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One of the best features of the Astro A50 is how it plays nicely with so many different toys. As long a device has an optical port, the A50 will work with it right out of the box. Without an optical port, the A50 can connect to devices (like a MacBook) by plugging a standard 1/8th-inch speaker cable into the transmitter.
Once you've plugged in, syncing is relatively painless. Additionally, Astro includes a very simple Quick Start Guide that explains how to connect to a PlayStation 3, PC or Xbox 360S (an original Xbox 360 will require an AV adapter, component cable or use of your HDTV's optical port).
For most setups, the Astro A50 uses two connections: USB and optical. After plugging into those two ports, syncing is accomplished with by pressing a button on the transmitter and then the headset. LEDs flash for a second or two and then you're connected. When going between different consoles, all the plugging and unplugging can get annoying, depending on how accessible your home theatre is, but syncing is always reliable and easy.
However, on the Xbox 360, the A50 requires the dreaded chat cable to go between the headset and the controller. Unfortunately, since Mad Catz has the exclusive rights to true wireless chat on the Xbox 360 with its Warhead 7.1, this is just how it has to be.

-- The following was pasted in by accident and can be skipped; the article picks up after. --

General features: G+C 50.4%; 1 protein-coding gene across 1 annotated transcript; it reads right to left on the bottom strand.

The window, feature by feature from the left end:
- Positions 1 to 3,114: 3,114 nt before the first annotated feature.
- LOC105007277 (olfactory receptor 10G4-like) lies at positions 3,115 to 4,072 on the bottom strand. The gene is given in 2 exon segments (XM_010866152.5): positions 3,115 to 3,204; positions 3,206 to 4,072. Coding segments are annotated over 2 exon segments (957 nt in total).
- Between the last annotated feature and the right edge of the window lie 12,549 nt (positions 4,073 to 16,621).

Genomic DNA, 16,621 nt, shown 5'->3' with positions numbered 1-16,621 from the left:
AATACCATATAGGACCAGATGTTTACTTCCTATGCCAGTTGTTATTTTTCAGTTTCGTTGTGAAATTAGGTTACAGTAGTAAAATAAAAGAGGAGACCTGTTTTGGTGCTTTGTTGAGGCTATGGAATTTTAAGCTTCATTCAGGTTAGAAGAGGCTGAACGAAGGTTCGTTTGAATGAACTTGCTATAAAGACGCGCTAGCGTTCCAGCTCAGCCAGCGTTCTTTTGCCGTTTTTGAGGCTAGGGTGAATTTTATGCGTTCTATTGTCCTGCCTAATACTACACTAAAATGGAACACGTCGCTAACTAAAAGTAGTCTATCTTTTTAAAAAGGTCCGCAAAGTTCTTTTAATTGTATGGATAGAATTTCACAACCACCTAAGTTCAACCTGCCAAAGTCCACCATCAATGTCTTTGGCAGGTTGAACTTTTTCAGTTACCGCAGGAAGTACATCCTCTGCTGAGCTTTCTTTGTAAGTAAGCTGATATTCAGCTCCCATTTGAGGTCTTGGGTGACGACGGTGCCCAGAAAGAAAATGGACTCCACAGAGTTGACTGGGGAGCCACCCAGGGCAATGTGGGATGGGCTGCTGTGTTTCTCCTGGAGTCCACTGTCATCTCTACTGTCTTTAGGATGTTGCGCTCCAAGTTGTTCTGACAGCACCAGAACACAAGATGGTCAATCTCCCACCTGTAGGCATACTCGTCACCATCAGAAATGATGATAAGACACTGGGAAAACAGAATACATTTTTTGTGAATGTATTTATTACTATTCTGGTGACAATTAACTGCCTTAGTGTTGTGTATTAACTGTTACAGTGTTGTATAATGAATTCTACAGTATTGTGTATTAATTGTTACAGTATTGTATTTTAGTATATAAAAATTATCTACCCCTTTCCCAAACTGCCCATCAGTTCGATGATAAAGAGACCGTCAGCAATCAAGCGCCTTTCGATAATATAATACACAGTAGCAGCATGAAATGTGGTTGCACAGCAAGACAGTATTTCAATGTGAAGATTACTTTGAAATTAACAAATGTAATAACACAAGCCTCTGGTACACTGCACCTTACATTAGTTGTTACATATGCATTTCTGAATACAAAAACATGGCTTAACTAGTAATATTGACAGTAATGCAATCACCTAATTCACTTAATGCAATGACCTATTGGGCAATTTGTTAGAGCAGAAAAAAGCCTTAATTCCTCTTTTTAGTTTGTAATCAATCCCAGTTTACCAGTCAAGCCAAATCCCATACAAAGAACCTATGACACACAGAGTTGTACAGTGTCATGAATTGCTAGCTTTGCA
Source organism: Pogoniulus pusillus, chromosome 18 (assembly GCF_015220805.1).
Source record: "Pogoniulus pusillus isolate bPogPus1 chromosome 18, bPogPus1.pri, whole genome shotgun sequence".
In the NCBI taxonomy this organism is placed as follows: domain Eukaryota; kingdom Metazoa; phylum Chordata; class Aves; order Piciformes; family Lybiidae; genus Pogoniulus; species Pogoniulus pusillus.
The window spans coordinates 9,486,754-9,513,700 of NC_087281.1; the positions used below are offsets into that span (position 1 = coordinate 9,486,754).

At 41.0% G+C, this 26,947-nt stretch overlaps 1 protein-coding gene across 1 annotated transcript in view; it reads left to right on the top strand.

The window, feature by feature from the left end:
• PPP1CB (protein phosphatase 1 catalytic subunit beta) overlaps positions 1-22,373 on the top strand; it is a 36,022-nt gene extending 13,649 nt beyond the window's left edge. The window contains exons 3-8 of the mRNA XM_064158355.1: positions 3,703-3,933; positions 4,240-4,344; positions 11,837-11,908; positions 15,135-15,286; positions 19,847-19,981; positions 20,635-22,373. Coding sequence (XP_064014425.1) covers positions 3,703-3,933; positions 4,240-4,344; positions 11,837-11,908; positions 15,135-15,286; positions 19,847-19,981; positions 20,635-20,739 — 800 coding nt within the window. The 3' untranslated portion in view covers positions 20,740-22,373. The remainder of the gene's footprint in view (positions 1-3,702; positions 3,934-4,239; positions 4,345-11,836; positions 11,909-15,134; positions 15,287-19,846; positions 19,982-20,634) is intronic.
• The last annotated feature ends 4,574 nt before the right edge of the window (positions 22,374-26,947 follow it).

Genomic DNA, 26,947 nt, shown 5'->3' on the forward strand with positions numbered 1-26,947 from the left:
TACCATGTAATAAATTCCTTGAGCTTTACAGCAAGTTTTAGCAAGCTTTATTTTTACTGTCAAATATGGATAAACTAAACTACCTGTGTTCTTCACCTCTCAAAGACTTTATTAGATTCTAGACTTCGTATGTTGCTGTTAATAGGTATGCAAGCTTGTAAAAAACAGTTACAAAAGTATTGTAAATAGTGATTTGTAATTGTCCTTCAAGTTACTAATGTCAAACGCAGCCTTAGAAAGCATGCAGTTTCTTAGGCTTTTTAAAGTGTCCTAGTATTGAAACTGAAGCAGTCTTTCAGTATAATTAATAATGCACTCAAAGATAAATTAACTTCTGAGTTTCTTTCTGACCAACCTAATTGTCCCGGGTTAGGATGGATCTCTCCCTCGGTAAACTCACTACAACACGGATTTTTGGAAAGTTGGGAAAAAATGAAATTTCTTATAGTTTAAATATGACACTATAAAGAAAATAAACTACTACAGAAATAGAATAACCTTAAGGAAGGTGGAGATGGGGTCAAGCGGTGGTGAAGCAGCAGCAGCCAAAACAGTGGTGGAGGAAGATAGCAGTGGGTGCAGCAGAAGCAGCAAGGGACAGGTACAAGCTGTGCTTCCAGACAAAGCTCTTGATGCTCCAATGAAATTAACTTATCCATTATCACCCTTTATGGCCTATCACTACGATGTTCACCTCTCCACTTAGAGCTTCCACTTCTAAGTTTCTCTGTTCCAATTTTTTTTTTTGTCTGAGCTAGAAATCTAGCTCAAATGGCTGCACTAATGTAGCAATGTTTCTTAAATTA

Some devices, such as the PlayStation 3, need you to switch audio sources in the settings menu when going between the A50 and your television's speakers. This is easily accomplished, but may create trouble for other, less tech savvy members of your household.
Interface simplicity is key with something like the Astro A50 headset. When you're taking enemy fire in Call of Duty: Modern Warfare 3 or in the middle of an explosive cinematic climax, you don't want to be fooling with the volume controls. While we wouldn't call the A50's interface complex, it's not as simple as some headsets we've encountered, and its method of mixing game and voice sound took some getting used to.
The A50's master volume is controlled with a scroll wheel found on the lower part of the right earphone. It's easy to find at a moments notice, and not so loose that you'll flip it too fast and blow out your eardrums. However, the big Game to Voice balance button on the right earpiece can be a bit of trouble. Pressing the game side turns up the game volume and turns down voice, while pressing voice does the opposite.
We prefer headphones that treat game and voice sound as two individually adjustable channels, rather than the A50's method of adjusting one in relation to the other. It's by no means a deal breaker, but we suggest that you find a level you're comfortable with and then leave this big button alone in favor of the master volume.
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